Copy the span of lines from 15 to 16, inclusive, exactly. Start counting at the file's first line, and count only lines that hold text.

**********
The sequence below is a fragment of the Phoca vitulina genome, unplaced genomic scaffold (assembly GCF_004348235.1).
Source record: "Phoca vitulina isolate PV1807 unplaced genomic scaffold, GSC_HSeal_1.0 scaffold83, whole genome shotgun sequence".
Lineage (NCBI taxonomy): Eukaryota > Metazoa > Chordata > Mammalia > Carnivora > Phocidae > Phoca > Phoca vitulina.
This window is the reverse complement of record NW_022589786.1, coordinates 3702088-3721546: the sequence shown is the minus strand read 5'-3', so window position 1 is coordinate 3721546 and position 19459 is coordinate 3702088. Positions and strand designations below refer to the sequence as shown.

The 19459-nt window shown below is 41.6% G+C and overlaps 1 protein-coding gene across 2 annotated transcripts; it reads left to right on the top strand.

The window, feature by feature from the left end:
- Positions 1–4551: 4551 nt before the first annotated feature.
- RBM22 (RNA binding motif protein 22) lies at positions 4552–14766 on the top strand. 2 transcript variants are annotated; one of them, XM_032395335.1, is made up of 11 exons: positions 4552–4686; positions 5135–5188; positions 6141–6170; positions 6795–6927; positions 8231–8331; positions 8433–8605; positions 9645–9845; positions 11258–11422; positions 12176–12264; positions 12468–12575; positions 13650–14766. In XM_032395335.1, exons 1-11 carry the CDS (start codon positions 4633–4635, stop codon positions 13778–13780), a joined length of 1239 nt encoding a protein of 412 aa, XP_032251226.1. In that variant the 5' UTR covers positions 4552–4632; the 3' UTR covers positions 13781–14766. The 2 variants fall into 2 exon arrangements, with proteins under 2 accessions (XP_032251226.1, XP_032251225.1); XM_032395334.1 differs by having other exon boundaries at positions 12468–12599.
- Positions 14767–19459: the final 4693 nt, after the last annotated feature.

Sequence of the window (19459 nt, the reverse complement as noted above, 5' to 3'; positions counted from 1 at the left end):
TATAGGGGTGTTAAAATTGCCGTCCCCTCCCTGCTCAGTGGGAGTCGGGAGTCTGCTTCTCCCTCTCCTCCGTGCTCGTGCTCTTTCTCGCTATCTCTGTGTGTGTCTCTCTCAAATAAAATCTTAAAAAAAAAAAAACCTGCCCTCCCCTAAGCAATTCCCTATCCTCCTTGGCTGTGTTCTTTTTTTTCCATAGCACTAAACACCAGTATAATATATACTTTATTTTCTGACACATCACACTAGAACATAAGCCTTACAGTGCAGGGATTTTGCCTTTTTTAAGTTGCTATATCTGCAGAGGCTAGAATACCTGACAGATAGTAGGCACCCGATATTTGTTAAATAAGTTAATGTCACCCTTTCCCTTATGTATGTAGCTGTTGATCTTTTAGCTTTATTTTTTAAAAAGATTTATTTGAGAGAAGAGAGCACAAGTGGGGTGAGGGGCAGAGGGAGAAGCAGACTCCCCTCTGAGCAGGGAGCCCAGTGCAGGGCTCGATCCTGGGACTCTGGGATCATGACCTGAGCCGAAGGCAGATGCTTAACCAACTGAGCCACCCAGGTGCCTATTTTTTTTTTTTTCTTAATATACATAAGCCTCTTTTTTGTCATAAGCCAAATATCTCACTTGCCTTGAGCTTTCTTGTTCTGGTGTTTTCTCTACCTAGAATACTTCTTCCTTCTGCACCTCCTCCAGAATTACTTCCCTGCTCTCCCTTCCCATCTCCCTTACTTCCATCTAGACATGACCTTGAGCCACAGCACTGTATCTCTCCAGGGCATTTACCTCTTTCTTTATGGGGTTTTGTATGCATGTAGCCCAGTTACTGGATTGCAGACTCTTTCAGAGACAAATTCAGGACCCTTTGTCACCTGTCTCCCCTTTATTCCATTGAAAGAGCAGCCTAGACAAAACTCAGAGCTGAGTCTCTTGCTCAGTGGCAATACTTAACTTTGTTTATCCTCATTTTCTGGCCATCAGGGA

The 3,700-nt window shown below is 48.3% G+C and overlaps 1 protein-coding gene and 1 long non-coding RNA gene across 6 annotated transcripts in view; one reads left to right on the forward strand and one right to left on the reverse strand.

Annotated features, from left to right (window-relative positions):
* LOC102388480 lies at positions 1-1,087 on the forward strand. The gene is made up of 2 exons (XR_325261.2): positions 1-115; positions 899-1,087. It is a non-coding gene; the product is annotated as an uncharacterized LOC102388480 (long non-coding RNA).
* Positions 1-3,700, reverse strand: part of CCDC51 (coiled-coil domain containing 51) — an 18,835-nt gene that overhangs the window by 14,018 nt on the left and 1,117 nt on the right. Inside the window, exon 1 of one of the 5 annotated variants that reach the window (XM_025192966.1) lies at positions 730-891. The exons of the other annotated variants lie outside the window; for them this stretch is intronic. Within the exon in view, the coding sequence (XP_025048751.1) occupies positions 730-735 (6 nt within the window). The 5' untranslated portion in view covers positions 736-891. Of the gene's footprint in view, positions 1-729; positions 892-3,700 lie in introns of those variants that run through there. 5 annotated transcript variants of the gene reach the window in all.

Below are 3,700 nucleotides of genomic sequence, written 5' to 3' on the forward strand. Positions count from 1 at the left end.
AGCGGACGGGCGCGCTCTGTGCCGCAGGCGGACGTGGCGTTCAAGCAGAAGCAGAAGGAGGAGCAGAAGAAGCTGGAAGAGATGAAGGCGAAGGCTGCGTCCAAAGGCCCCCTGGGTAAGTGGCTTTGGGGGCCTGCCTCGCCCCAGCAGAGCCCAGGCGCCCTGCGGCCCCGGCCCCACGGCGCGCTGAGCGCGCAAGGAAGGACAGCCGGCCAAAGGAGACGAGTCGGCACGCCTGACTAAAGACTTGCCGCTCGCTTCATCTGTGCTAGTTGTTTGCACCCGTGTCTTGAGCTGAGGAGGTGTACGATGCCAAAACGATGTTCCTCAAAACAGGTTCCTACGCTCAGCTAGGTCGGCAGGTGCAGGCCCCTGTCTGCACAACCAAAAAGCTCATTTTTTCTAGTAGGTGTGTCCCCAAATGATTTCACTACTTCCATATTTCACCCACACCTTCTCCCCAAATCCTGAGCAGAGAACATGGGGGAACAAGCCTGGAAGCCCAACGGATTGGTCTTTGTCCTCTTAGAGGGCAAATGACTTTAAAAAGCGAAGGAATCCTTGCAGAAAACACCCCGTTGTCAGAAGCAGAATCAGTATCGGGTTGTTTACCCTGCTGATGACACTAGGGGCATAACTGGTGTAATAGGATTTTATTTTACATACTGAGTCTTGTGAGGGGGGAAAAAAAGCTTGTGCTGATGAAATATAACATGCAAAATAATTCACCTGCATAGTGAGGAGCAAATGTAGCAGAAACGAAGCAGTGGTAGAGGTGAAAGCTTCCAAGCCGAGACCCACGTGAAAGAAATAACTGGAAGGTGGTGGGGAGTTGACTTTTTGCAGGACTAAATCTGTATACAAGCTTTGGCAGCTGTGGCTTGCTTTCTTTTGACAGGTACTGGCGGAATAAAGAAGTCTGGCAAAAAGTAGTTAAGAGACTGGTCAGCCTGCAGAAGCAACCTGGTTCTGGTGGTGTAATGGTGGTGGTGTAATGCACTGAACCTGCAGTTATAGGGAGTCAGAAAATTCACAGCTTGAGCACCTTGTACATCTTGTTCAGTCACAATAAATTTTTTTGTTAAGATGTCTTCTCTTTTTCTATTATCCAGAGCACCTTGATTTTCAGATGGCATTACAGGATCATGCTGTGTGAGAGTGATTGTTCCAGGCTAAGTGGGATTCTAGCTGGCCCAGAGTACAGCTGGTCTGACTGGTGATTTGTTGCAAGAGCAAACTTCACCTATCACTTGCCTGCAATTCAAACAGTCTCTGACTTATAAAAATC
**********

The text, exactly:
* Positions 1-3,700, reverse strand: part of CCDC51 (coiled-coil domain containing 51) — an 18,835-nt gene that overhangs the window by 14,018 nt on the left and 1,117 nt on the right. Inside the window, exon 1 of one of the 5 annotated variants that reach the window (XM_025192966.1) lies at positions 730-891. The exons of the other annotated variants lie outside the window; for them this stretch is intronic. Within the exon in view, the coding sequence (XP_025048751.1) occupies positions 730-735 (6 nt within the window). The 5' untranslated portion in view covers positions 736-891. Of the gene's footprint in view, positions 1-729; positions 892-3,700 lie in introns of those variants that run through there. 5 annotated transcript variants of the gene reach the window in all.

Below are 3,700 nucleotides of genomic sequence, written 5' to 3' on the forward strand. Positions count from 1 at the left end.